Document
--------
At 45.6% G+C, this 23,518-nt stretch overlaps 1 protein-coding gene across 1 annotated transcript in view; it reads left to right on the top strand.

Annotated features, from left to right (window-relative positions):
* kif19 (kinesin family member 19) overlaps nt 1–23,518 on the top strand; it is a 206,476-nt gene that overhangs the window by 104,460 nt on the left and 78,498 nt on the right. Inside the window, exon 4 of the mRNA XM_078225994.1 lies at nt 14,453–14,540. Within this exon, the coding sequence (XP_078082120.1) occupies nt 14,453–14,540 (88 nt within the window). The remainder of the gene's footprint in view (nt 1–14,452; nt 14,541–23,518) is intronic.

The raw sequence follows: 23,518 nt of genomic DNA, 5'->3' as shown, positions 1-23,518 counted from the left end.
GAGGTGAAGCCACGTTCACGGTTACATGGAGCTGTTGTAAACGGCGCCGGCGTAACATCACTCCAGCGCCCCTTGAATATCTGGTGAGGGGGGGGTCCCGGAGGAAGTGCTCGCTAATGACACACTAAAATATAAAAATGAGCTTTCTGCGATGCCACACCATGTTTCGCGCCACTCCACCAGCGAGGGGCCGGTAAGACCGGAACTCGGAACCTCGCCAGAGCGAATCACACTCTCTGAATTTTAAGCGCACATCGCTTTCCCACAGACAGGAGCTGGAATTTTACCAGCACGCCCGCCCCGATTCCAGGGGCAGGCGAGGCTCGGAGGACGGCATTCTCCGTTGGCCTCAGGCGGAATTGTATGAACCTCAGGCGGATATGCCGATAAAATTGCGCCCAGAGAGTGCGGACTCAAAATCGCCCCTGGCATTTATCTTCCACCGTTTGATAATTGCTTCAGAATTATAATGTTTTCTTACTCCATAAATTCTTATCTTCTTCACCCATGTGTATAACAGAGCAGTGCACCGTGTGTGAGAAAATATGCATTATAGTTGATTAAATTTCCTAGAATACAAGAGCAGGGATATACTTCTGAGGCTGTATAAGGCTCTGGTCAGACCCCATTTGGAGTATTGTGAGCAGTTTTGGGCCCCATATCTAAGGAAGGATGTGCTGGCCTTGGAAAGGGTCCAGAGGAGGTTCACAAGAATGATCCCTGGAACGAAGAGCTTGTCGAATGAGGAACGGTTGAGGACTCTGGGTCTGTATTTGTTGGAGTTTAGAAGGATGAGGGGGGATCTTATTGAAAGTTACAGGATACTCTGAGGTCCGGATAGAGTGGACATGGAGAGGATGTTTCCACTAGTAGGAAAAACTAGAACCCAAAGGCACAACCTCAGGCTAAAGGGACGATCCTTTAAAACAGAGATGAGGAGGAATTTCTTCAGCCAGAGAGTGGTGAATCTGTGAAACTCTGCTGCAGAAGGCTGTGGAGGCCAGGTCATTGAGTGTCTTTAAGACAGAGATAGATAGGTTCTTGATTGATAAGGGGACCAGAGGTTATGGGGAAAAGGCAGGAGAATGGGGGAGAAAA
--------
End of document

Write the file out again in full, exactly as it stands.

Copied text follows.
At 45.6% G+C, this 23,518-nt stretch overlaps 1 protein-coding gene across 1 annotated transcript in view; it reads left to right on the top strand.

Annotated features, from left to right (window-relative positions):
* kif19 (kinesin family member 19) overlaps nt 1–23,518 on the top strand; it is a 206,476-nt gene that overhangs the window by 104,460 nt on the left and 78,498 nt on the right. Inside the window, exon 4 of the mRNA XM_078225994.1 lies at nt 14,453–14,540. Within this exon, the coding sequence (XP_078082120.1) occupies nt 14,453–14,540 (88 nt within the window). The remainder of the gene's footprint in view (nt 1–14,452; nt 14,541–23,518) is intronic.

The raw sequence follows: 23,518 nt of genomic DNA, 5'->3' as shown, positions 1-23,518 counted from the left end.
GAGGTGAAGCCACGTTCACGGTTACATGGAGCTGTTGTAAACGGCGCCGGCGTAACATCACTCCAGCGCCCCTTGAATATCTGGTGAGGGGGGGGTCCCGGAGGAAGTGCTCGCTAATGACACACTAAAATATAAAAATGAGCTTTCTGCGATGCCACACCATGTTTCGCGCCACTCCACCAGCGAGGGGCCGGTAAGACCGGAACTCGGAACCTCGCCAGAGCGAATCACACTCTCTGAATTTTAAGCGCACATCGCTTTCCCACAGACAGGAGCTGGAATTTTACCAGCACGCCCGCCCCGATTCCAGGGGCAGGCGAGGCTCGGAGGACGGCATTCTCCGTTGGCCTCAGGCGGAATTGTATGAACCTCAGGCGGATATGCCGATAAAATTGCGCCCAGAGAGTGCGGACTCAAAATCGCCCCTGGCATTTATCTTCCACCGTTTGATAATTGCTTCAGAATTATAATGTTTTCTTACTCCATAAATTCTTATCTTCTTCACCCATGTGTATAACAGAGCAGTGCACCGTGTGTGAGAAAATATGCATTATAGTTGATTAAATTTCCTAGAATACAAGAGCAGGGATATACTTCTGAGGCTGTATAAGGCTCTGGTCAGACCCCATTTGGAGTATTGTGAGCAGTTTTGGGCCCCATATCTAAGGAAGGATGTGCTGGCCTTGGAAAGGGTCCAGAGGAGGTTCACAAGAATGATCCCTGGAACGAAGAGCTTGTCGAATGAGGAACGGTTGAGGACTCTGGGTCTGTATTTGTTGGAGTTTAGAAGGATGAGGGGGGATCTTATTGAAAGTTACAGGATACTCTGAGGTCCGGATAGAGTGGACATGGAGAGGATGTTTCCACTAGTAGGAAAAACTAGAACCCAAAGGCACAACCTCAGGCTAAAGGGACGATCCTTTAAAACAGAGATGAGGAGGAATTTCTTCAGCCAGAGAGTGGTGAATCTGTGAAACTCTGCTGCAGAAGGCTGTGGAGGCCAGGTCATTGAGTGTCTTTAAGACAGAGATAGATAGGTTCTTGATTGATAAGGGGACCAGAGGTTATGGGGAAAAGGCAGGAGAATGGGGGAGAAAA